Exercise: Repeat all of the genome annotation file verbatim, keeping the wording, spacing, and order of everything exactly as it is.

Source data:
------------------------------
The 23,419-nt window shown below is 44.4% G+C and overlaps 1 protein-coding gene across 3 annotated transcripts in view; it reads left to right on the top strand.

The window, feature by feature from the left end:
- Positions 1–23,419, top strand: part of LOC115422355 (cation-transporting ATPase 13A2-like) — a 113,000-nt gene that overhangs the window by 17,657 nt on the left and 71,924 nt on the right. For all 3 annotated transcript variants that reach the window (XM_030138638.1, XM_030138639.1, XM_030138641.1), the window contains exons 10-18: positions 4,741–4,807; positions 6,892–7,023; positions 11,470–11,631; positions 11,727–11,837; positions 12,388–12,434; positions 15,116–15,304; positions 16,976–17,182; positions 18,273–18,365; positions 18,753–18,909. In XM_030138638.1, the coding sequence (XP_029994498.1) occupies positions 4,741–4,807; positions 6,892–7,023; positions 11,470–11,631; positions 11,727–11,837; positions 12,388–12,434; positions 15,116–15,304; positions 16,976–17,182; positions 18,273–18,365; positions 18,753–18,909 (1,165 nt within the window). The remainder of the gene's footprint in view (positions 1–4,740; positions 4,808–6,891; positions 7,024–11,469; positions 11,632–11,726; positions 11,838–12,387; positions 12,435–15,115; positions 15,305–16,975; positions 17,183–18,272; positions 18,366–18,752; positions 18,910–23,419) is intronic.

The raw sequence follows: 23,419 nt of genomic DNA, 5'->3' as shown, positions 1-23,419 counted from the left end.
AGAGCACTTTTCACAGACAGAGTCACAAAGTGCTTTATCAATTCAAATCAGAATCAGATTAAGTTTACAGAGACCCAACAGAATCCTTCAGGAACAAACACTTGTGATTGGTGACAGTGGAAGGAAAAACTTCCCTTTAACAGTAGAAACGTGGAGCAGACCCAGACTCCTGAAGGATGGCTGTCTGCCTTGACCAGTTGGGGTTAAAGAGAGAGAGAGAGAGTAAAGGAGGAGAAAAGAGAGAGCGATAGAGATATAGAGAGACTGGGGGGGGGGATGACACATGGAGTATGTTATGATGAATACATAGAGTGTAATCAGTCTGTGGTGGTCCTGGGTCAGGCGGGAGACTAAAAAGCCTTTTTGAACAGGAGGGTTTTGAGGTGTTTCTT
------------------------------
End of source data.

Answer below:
The 23,419-nt window shown below is 44.4% G+C and overlaps 1 protein-coding gene across 3 annotated transcripts in view; it reads left to right on the top strand.

The window, feature by feature from the left end:
- Positions 1–23,419, top strand: part of LOC115422355 (cation-transporting ATPase 13A2-like) — a 113,000-nt gene that overhangs the window by 17,657 nt on the left and 71,924 nt on the right. For all 3 annotated transcript variants that reach the window (XM_030138638.1, XM_030138639.1, XM_030138641.1), the window contains exons 10-18: positions 4,741–4,807; positions 6,892–7,023; positions 11,470–11,631; positions 11,727–11,837; positions 12,388–12,434; positions 15,116–15,304; positions 16,976–17,182; positions 18,273–18,365; positions 18,753–18,909. In XM_030138638.1, the coding sequence (XP_029994498.1) occupies positions 4,741–4,807; positions 6,892–7,023; positions 11,470–11,631; positions 11,727–11,837; positions 12,388–12,434; positions 15,116–15,304; positions 16,976–17,182; positions 18,273–18,365; positions 18,753–18,909 (1,165 nt within the window). The remainder of the gene's footprint in view (positions 1–4,740; positions 4,808–6,891; positions 7,024–11,469; positions 11,632–11,726; positions 11,838–12,387; positions 12,435–15,115; positions 15,305–16,975; positions 17,183–18,272; positions 18,366–18,752; positions 18,910–23,419) is intronic.

The raw sequence follows: 23,419 nt of genomic DNA, 5'->3' as shown, positions 1-23,419 counted from the left end.
AGAGCACTTTTCACAGACAGAGTCACAAAGTGCTTTATCAATTCAAATCAGAATCAGATTAAGTTTACAGAGACCCAACAGAATCCTTCAGGAACAAACACTTGTGATTGGTGACAGTGGAAGGAAAAACTTCCCTTTAACAGTAGAAACGTGGAGCAGACCCAGACTCCTGAAGGATGGCTGTCTGCCTTGACCAGTTGGGGTTAAAGAGAGAGAGAGAGAGTAAAGGAGGAGAAAAGAGAGAGCGATAGAGATATAGAGAGACTGGGGGGGGGGATGACACATGGAGTATGTTATGATGAATACATAGAGTGTAATCAGTCTGTGGTGGTCCTGGGTCAGGCGGGAGACTAAAAAGCCTTTTTGAACAGGAGGGTTTTGAGGTGTTTCTT